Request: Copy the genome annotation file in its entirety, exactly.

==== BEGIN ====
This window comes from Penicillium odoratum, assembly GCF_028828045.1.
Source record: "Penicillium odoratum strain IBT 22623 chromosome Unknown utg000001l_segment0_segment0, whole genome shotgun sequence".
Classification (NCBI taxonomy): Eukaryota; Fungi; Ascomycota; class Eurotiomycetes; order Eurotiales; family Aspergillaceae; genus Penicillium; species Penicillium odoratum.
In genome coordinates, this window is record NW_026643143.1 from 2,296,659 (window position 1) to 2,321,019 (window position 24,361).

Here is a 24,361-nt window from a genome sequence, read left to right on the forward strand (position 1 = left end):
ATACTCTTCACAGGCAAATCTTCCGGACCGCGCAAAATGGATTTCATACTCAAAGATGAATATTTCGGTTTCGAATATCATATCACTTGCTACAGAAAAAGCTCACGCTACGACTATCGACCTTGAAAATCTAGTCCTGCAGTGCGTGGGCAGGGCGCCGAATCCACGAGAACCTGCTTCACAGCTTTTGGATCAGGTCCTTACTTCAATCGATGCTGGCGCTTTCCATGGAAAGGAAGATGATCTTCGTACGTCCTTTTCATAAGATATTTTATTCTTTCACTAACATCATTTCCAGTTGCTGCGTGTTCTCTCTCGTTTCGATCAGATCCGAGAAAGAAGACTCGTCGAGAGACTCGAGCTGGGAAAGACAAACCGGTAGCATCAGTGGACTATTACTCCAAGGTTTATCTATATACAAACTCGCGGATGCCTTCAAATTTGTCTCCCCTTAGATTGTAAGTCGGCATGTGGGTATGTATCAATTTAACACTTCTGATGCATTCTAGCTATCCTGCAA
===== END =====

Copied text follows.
This window comes from Penicillium odoratum, assembly GCF_028828045.1.
Source record: "Penicillium odoratum strain IBT 22623 chromosome Unknown utg000001l_segment0_segment0, whole genome shotgun sequence".
Classification (NCBI taxonomy): Eukaryota; Fungi; Ascomycota; class Eurotiomycetes; order Eurotiales; family Aspergillaceae; genus Penicillium; species Penicillium odoratum.
In genome coordinates, this window is record NW_026643143.1 from 2,296,659 (window position 1) to 2,321,019 (window position 24,361).

Here is a 24,361-nt window from a genome sequence, read left to right on the forward strand (position 1 = left end):
ATACTCTTCACAGGCAAATCTTCCGGACCGCGCAAAATGGATTTCATACTCAAAGATGAATATTTCGGTTTCGAATATCATATCACTTGCTACAGAAAAAGCTCACGCTACGACTATCGACCTTGAAAATCTAGTCCTGCAGTGCGTGGGCAGGGCGCCGAATCCACGAGAACCTGCTTCACAGCTTTTGGATCAGGTCCTTACTTCAATCGATGCTGGCGCTTTCCATGGAAAGGAAGATGATCTTCGTACGTCCTTTTCATAAGATATTTTATTCTTTCACTAACATCATTTCCAGTTGCTGCGTGTTCTCTCTCGTTTCGATCAGATCCGAGAAAGAAGACTCGTCGAGAGACTCGAGCTGGGAAAGACAAACCGGTAGCATCAGTGGACTATTACTCCAAGGTTTATCTATATACAAACTCGCGGATGCCTTCAAATTTGTCTCCCCTTAGATTGTAAGTCGGCATGTGGGTATGTATCAATTTAACACTTCTGATGCATTCTAGCTATCCTGCAA